Anything good can go bad when it’s mismanaged whether it’s a business problem or bureaucratic problem. So I picture yoga trapped in a hospital gown and tethered to feeding tubes.

      I grew up in a conservative Jewish synagogue. I spent three days a week for ten years there and the thing that stuck with me was the music. Now Jewish religious melodies are constantly modernized so that the music you remember, the music in your cells, the more ancient music in the ancient tongue disappears as the temple hopes to entice the modern world to stay with the religion. I am so tied to the music that I have to blot out the sound of prayer now spoken or modernized to hear the old melodies in my head to stay in the game so to speak. It feels like the soul is sucked out of something that I was connected to again, on a cellular level.

      This religion also modifies its teachings with the times, constantly re-thinking, re-interpreting past works to make sense of today. This is adaptation. This is perfect.

      If it was up to me, the music would stay the same preserving the chants but the teachings would continue to evolve to embrace current affairs. I would like to think there is room for the past in the present and that includes me.

      Huge love to you and thank you for being here and also for hearing me fumble in the dark for a way to explain what words sometimes don’t accomplish.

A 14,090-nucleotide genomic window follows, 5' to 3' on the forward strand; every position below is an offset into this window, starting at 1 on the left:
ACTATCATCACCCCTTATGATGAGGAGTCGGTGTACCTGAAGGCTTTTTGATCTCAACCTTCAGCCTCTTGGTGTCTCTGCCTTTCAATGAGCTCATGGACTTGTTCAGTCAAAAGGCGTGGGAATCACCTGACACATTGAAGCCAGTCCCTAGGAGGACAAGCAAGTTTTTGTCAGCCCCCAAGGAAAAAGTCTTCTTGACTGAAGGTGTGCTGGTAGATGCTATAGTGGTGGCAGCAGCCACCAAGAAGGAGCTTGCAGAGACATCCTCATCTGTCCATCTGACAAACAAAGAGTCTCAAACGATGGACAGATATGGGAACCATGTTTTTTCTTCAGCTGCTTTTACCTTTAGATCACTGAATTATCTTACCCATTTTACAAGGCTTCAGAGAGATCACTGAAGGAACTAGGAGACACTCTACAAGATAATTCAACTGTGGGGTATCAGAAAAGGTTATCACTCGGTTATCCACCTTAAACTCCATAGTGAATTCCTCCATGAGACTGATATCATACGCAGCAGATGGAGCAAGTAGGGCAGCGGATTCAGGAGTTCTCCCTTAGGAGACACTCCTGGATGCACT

2. Based on my experience, I’d say that it’s probably only the administrators of “Adaptive Yoga” programs that want all of the “foreignness, religiousness, spookiness” washed out of it. When I’ve taught in non-traditional settings – a homeless shelter, jail, and foster care facility – I’ve found that there’s more students interested in these more non-standard dimensions of yoga than in your typical studio class. Other teachers I’ve talked to have said the same thing – there’s more of a hunger for something that feels truly vital.

    • All the greater shame if the administrators create the framework, as they have already done in many instances and I suspect, will continue to do so. When something is incorporated, regulations for better and worse will occur. And I have found the same need in populations less mainstream than the local studios. My answer is to get it in any way, in the most gentle manner so that the students can benefit without the suits freaking out.